Taxpayers benefit most when job satisfaction among federal employees is high, according to a recent study conducted by a team of 14 researchers. The team identified specific strategies policymakers can implement in order to improve agency efficiency and effectiveness and increase the return on tax dollars.
“Employee performance often moves in lockstep with job satisfaction,” said research team member Jone Pearce, Dean’s Professor, organization and management, at the Merage School. “It’s up to policymakers and managers within federal agencies to take the lead driving job satisfaction to maximize the value delivered to taxpayers.”
Selected interventions and policy recommendations include: 1) Develop rapid response teams with 100-day project mandates, 2) Train managers to actively solicit employee input and reduce the fear of reprisal for disagreement, and 3) Reverse the “continued decline in cooperation” by examining union-management partnership experiments.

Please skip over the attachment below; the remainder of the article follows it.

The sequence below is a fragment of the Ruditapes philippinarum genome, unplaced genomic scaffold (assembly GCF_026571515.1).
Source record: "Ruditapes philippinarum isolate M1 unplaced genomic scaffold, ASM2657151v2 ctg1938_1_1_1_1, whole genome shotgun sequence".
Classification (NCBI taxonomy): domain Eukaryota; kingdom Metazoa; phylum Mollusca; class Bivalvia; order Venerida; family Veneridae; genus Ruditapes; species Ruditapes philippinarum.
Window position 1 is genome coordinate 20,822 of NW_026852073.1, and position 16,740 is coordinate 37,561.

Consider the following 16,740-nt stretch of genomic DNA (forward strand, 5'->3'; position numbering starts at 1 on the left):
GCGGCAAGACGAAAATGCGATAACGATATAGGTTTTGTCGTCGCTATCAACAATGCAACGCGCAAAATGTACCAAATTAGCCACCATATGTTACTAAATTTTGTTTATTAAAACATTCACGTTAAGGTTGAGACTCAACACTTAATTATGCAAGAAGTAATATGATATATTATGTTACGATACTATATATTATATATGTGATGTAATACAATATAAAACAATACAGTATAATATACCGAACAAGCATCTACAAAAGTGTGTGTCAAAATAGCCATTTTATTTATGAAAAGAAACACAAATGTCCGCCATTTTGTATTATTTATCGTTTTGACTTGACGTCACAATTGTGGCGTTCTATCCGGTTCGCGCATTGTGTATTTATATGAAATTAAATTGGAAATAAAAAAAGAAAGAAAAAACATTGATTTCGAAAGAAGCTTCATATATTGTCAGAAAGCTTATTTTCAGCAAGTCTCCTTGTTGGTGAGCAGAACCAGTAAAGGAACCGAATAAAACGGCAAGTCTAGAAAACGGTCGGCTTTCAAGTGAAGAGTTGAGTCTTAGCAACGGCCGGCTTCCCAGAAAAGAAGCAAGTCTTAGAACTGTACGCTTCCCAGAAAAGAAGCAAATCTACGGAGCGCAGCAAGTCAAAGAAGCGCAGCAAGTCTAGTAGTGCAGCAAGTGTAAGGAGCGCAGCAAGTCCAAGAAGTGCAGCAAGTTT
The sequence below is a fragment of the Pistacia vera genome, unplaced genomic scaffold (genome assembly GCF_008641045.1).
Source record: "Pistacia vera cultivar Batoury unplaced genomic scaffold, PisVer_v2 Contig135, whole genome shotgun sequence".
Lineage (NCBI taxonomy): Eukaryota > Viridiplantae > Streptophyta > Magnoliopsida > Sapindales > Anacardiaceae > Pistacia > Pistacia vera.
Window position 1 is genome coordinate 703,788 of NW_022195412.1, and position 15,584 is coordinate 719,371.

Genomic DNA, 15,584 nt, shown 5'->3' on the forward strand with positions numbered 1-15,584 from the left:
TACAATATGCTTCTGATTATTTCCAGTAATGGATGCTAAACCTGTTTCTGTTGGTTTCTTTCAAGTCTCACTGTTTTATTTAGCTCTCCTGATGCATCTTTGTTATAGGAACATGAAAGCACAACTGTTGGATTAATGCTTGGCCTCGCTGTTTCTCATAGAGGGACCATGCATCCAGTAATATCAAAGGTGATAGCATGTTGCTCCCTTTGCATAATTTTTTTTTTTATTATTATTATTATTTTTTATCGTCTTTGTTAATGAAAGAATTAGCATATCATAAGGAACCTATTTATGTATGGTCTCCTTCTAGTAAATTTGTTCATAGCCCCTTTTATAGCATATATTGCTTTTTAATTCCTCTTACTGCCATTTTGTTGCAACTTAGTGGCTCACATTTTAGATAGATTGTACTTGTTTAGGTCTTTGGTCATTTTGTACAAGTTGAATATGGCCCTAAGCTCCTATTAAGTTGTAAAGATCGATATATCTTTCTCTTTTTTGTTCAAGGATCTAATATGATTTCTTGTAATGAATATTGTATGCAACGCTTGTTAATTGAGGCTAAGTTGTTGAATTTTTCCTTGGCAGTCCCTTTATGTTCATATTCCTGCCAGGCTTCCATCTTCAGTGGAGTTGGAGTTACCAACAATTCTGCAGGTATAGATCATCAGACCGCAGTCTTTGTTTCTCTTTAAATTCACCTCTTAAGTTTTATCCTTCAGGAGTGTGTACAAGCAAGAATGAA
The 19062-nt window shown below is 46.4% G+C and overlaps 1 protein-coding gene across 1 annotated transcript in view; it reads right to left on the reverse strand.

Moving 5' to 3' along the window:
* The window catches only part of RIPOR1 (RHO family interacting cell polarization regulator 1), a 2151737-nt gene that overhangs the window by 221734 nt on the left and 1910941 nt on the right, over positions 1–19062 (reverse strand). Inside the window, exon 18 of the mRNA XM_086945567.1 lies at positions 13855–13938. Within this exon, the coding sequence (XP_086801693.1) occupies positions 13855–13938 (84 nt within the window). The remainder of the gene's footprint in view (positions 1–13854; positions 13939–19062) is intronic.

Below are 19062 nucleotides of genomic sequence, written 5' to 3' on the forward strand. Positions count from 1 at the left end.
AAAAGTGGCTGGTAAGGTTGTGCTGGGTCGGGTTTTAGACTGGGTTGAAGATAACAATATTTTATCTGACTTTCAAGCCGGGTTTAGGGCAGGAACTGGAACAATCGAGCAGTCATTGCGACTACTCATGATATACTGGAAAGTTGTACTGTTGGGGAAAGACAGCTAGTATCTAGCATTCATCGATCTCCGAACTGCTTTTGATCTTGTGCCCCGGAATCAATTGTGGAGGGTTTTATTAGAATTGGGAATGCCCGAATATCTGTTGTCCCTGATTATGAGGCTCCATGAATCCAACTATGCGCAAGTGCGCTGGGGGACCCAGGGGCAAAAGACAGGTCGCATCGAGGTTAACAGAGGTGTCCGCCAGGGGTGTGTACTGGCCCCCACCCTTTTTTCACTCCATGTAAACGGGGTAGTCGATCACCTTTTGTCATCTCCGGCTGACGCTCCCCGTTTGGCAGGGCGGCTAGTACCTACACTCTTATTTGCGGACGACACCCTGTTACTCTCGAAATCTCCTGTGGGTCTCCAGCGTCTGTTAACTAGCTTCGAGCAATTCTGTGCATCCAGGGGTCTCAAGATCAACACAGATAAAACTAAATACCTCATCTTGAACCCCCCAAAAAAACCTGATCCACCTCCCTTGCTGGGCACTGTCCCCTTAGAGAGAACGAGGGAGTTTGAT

“The common denominator of all our recommendations is that they involve some type of change, and research indicates the need for a systematic process that builds motivation and the chance to improve the workplace and its products in positive ways,” said Pearce.
A summary of the findings, which are the result an intensive analysis of the 2015 Federal Employee Viewpoint Survey involving more than 80 federal agencies, was recently published online in the journal Behavioral Science and Policy.
Researchers have offered to collaborate with federal agencies to design and implement interventions as well as to conduct research with the synergistic goals of improving employee wellbeing, employee productivity, agency performance, and agency innovation. So far, there are no takers.
“These interventions will lead to win-win results for employees and taxpayers,” Pearce concluded.